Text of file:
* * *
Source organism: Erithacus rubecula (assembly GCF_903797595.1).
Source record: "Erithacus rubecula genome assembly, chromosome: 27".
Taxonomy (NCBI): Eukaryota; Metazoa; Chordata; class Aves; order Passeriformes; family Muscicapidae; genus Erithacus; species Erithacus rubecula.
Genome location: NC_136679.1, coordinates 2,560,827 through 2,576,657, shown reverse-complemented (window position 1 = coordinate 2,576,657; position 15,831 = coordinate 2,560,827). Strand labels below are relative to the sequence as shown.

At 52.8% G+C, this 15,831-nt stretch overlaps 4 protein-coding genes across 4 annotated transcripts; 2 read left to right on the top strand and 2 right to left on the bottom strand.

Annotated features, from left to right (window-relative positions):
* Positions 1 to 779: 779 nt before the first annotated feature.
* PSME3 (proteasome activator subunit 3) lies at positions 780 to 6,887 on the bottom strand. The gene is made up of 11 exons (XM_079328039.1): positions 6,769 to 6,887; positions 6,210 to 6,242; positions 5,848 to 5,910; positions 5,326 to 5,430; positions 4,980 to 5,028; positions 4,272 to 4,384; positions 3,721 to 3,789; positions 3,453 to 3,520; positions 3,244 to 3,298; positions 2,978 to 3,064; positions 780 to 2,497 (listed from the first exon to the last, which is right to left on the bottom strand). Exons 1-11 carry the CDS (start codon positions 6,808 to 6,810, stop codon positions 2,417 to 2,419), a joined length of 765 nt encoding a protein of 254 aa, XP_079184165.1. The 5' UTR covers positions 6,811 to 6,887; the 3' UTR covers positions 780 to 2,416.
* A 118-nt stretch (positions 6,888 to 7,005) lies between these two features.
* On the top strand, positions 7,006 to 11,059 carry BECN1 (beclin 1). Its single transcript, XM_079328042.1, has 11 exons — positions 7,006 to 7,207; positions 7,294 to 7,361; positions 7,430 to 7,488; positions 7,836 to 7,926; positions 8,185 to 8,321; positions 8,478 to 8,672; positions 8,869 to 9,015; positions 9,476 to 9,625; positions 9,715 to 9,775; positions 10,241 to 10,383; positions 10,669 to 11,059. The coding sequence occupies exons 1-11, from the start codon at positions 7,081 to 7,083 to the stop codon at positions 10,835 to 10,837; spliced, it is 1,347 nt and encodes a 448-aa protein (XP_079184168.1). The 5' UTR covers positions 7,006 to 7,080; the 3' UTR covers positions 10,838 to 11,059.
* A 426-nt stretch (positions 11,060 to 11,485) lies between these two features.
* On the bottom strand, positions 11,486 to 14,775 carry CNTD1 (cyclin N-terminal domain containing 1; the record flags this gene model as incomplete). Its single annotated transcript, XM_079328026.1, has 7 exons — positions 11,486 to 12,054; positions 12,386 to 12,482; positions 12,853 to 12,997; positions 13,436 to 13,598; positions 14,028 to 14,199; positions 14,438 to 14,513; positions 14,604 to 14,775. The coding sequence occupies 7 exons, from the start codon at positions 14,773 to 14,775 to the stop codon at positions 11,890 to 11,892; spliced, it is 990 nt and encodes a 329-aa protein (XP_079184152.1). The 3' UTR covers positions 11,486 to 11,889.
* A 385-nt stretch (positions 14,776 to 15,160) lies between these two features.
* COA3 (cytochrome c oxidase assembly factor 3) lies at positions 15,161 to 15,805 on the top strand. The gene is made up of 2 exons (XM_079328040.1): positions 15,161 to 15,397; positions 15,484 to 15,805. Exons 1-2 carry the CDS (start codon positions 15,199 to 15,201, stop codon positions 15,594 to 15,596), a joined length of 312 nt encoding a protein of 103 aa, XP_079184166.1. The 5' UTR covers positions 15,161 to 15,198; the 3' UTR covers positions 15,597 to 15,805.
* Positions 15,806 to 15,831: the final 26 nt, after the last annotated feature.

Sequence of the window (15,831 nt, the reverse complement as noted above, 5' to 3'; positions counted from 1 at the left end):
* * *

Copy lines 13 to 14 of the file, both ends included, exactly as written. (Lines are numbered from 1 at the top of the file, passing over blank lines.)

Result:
* A 385-nt stretch (positions 14,776 to 15,160) lies between these two features.
* COA3 (cytochrome c oxidase assembly factor 3) lies at positions 15,161 to 15,805 on the top strand. The gene is made up of 2 exons (XM_079328040.1): positions 15,161 to 15,397; positions 15,484 to 15,805. Exons 1-2 carry the CDS (start codon positions 15,199 to 15,201, stop codon positions 15,594 to 15,596), a joined length of 312 nt encoding a protein of 103 aa, XP_079184166.1. The 5' UTR covers positions 15,161 to 15,198; the 3' UTR covers positions 15,597 to 15,805.